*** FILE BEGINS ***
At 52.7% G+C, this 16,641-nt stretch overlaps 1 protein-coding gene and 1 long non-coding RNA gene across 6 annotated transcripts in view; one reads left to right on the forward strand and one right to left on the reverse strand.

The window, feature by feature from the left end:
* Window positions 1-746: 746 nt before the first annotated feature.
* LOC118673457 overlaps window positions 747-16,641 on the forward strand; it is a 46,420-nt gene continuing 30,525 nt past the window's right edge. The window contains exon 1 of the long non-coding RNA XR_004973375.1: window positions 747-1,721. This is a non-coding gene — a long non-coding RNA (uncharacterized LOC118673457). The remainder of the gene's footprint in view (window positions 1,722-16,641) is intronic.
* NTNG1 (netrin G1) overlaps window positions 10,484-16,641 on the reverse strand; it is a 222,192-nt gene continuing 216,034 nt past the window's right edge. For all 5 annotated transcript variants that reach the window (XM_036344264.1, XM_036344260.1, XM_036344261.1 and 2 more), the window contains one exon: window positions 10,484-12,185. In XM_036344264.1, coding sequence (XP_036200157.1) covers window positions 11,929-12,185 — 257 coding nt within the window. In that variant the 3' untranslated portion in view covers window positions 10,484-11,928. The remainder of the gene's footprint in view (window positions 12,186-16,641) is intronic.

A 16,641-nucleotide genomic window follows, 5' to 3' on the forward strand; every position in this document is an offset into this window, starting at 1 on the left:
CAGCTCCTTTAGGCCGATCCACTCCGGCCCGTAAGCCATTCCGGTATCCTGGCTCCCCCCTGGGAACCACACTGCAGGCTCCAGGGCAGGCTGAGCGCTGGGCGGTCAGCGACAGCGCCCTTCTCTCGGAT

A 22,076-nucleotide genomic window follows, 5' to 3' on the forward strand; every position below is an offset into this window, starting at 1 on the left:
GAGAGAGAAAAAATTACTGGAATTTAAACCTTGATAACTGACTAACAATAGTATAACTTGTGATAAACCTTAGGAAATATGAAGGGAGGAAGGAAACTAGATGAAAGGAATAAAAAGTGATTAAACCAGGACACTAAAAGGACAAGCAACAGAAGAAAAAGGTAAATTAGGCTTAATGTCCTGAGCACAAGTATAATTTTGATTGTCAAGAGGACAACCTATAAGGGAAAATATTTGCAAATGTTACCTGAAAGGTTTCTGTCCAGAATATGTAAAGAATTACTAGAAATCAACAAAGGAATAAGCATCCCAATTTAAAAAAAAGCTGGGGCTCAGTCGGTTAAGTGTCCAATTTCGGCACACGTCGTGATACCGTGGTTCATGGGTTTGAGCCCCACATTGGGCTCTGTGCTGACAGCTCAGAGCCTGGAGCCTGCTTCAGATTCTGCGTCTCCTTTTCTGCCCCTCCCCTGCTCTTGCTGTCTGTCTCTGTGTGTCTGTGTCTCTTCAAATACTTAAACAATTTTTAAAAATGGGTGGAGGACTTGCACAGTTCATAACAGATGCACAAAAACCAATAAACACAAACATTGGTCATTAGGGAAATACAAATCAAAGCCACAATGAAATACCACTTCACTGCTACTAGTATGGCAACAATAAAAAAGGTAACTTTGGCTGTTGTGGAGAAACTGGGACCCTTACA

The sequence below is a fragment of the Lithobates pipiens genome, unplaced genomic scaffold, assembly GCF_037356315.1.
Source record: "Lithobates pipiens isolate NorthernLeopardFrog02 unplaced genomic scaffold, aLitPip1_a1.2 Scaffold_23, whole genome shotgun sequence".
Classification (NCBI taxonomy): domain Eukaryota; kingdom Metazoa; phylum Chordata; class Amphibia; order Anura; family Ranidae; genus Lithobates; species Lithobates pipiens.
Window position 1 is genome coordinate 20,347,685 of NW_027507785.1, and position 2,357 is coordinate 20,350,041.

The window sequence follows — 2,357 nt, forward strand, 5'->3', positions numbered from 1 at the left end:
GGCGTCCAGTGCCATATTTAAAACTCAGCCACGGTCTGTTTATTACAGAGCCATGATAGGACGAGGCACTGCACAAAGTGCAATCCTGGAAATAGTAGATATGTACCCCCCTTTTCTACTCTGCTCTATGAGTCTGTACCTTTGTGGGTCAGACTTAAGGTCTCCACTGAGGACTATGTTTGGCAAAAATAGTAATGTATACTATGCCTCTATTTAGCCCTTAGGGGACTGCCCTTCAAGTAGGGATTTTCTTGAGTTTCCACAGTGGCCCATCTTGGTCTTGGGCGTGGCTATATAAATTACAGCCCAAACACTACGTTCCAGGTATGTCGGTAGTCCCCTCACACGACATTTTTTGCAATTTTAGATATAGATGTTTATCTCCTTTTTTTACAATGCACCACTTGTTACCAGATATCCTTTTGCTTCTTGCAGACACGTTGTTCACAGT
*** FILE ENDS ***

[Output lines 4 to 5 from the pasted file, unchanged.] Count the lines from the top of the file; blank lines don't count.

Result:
* LOC118673457 overlaps window positions 747-16,641 on the forward strand; it is a 46,420-nt gene continuing 30,525 nt past the window's right edge. The window contains exon 1 of the long non-coding RNA XR_004973375.1: window positions 747-1,721. This is a non-coding gene — a long non-coding RNA (uncharacterized LOC118673457). The remainder of the gene's footprint in view (window positions 1,722-16,641) is intronic.
* NTNG1 (netrin G1) overlaps window positions 10,484-16,641 on the reverse strand; it is a 222,192-nt gene continuing 216,034 nt past the window's right edge. For all 5 annotated transcript variants that reach the window (XM_036344264.1, XM_036344260.1, XM_036344261.1 and 2 more), the window contains one exon: window positions 10,484-12,185. In XM_036344264.1, coding sequence (XP_036200157.1) covers window positions 11,929-12,185 — 257 coding nt within the window. In that variant the 3' untranslated portion in view covers window positions 10,484-11,928. The remainder of the gene's footprint in view (window positions 12,186-16,641) is intronic.